The next unit will teach you about the legislation that covers this industry. It includes the Acts of Parliament and Regulations and Codes of Practice. You will learn about criminal liabilities, planning legislation, permitting legislation, what your legal responsibilities are within this industry, what an EWC code is, how to complete a waste transfer note and consignment note, what hazardous waste is, the definition and classification of waste, and landfill acceptance procedures.

The last mandatory unit is stakeholder communication and other non-legislative factors affecting our industry. You will learn who the key stakeholders are including our regulators; and what their role is within our industry, how non-legislative factors may affect this industry,  the responsibilities for data collection, reporting, storage, and retention in relation to a waste site, and finally, the skills and training required on a waste site.

Once you have done the mandatory units, you will then have a choice of optional units to choose from. You will need to pick a minimum of one to learn about. The choices are: managing a physical treatment processing facility, managing a biological treatment processing facility, managing a thermal treatment processing facility, managing land remediation activities, managing an inert landfill, managing a mechanical biological treatment facility, managing an end-of-life vehicle facility, managing a metals recycling facility, managing a hazardous waste storage facility, and managing land spreading activities.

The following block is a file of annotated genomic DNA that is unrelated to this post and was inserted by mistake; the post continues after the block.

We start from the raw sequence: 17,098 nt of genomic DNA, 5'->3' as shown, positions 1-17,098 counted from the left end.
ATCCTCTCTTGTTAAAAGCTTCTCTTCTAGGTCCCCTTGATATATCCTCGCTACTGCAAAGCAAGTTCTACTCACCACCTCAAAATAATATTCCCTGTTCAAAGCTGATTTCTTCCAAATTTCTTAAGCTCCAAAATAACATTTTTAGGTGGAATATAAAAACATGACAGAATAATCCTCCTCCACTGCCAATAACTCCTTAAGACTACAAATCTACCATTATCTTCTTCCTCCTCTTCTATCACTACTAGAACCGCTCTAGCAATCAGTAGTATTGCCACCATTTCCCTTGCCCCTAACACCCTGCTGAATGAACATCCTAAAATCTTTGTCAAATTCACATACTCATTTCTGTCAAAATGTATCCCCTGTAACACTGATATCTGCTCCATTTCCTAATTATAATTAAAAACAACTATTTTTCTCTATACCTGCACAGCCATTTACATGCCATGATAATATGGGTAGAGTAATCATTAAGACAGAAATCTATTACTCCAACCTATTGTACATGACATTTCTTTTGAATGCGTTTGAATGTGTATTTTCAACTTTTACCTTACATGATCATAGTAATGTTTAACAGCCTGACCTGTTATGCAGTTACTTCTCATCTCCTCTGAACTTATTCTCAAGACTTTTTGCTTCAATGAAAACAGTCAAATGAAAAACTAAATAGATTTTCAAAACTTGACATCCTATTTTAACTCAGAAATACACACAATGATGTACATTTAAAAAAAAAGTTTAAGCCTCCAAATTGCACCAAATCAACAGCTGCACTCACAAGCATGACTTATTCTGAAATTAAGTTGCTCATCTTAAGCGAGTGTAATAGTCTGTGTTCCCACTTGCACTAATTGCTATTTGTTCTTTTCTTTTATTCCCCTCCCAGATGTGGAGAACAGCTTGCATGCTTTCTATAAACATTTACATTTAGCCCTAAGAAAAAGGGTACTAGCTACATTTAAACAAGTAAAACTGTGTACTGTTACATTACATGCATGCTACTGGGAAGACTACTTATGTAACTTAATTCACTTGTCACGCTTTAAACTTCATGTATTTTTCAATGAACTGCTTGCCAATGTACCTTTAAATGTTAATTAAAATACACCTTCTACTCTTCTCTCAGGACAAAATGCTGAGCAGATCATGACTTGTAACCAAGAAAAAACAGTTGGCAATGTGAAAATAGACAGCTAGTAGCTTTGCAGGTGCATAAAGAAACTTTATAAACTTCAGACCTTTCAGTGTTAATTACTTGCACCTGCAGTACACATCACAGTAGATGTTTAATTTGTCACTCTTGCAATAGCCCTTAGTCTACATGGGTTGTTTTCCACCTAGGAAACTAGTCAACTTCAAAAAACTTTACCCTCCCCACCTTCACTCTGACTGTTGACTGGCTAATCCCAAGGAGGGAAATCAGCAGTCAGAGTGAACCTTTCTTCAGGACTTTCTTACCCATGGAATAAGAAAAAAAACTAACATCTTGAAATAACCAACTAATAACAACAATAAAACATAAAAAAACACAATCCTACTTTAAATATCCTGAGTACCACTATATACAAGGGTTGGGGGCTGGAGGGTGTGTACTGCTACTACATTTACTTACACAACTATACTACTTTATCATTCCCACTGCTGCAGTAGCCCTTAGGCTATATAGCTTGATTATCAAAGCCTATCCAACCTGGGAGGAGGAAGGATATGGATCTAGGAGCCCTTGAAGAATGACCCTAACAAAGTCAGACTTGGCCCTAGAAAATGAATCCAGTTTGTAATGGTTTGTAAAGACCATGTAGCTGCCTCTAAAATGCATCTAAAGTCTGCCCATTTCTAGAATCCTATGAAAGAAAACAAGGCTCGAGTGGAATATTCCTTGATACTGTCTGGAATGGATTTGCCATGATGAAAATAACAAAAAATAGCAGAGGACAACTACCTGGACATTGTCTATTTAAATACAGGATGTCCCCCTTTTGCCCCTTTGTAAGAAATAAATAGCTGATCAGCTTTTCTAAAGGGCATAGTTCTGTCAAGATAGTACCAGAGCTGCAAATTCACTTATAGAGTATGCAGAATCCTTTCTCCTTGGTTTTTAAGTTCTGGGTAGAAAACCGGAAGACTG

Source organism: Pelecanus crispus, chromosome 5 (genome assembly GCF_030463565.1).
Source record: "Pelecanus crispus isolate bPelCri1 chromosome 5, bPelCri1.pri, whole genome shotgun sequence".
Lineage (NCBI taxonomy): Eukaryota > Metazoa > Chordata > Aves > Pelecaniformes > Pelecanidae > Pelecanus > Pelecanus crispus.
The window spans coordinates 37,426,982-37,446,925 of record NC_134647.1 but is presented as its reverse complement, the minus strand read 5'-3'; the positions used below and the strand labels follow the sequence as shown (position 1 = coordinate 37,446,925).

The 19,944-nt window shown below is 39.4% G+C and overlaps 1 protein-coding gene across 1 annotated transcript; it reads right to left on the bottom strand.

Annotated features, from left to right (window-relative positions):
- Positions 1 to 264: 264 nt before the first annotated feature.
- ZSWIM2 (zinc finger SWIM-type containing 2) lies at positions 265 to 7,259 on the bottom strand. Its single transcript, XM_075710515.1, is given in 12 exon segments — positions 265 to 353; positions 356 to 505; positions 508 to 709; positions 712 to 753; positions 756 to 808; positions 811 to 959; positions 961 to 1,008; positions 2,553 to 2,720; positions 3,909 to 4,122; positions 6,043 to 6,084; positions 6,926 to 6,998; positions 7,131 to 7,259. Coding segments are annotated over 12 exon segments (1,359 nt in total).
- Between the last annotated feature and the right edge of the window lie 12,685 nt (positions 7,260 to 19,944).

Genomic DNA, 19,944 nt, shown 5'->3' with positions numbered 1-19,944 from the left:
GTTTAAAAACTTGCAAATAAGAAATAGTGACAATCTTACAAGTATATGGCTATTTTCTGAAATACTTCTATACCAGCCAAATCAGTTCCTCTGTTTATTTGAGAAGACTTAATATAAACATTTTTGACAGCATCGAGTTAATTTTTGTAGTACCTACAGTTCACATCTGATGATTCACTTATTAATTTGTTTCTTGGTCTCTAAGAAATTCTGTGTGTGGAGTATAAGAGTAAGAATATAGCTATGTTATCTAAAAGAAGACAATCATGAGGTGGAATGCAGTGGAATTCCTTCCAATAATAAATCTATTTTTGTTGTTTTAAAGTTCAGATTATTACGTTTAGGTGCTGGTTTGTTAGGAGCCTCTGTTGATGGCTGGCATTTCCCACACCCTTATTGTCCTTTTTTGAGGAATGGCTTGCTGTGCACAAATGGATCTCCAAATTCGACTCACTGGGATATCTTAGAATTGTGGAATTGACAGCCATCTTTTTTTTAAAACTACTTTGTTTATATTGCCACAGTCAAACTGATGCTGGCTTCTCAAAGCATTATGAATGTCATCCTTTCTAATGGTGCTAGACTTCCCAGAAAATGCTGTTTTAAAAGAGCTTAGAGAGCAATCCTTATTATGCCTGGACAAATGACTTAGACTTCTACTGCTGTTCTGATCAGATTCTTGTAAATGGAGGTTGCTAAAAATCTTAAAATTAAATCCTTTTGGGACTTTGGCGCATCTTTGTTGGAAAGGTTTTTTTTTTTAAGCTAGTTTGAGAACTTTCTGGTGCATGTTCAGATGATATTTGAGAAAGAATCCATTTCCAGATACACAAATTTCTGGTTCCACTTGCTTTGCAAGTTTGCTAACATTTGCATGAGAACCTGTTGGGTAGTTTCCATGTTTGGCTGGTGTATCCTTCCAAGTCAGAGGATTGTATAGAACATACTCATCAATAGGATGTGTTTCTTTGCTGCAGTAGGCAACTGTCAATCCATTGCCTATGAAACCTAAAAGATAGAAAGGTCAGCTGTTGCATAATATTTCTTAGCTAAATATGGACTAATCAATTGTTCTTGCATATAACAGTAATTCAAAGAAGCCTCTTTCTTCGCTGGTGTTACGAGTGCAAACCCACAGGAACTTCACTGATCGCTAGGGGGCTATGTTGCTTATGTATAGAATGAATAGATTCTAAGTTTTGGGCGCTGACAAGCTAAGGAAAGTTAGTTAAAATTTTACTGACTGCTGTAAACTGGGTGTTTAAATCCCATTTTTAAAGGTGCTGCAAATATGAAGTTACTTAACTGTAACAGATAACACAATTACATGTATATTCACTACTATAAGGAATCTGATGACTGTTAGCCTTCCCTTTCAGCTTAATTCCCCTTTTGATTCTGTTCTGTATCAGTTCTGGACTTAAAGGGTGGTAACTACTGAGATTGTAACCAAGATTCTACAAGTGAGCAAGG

If you would like to find out more, please call Linda on 07814 932225 or send her an email at

To read Linda’s previous articles on ATF Professional, click on the following links:

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Owain Griffiths

Owain Griffiths

Head of Circular Economy at Volvo Cars

Owain joined Volvo Cars in June 2021 to lead Circular Economy in the Global Sustainability Team. The company has committed to being a circular business by 2040 and has financial, recycled content and CO2 based targets for 2025, all of which Owain is working across the company to make happen. Owain previously worked for circular economy consultancy Oakdene Hollins where he advised businesses on evidence led circular economy implementation. 

Turning into a circular business and the importance of vehicle reuse and recycling.

The presentation will cover the work Volvo Cars is doing to achieve 2025 but mainly focus on the transformational work towards 2040 and the business and value chain changes being considered. Attention will be paid to the way vehicles are being dealt with at the end of life and the complexities of closing material and component loops. Opportunities and challenges which Volvo Cars is facing will be presented including engagement with 3rd parties and increasing pressure from stakeholders.

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The power of the network model means e2e has the ability to influence industry standards and is committed to continually raising the bar whilst redefining the role and perceived value of the salvage operator.  Network members adhere to robust service level agreements, against which they are audited, in order to ensure performance consistency and a market leading customer experience.  

The salvage and recycling operating environment is evolving rapidly, and e2e is anticipating, listening and responding to changing market needs.  Regulatory compliance, ESG, reclaimed parts, customer experience, EVs, new vehicle technologies, data and reputation risk are just some of many considerations linked to the procurement of salvage services.  e2e will drive further added value to clients and members through the adoption and application of emerging technologies, continuing to differentiate its proposition and position salvage services as a professional partnership.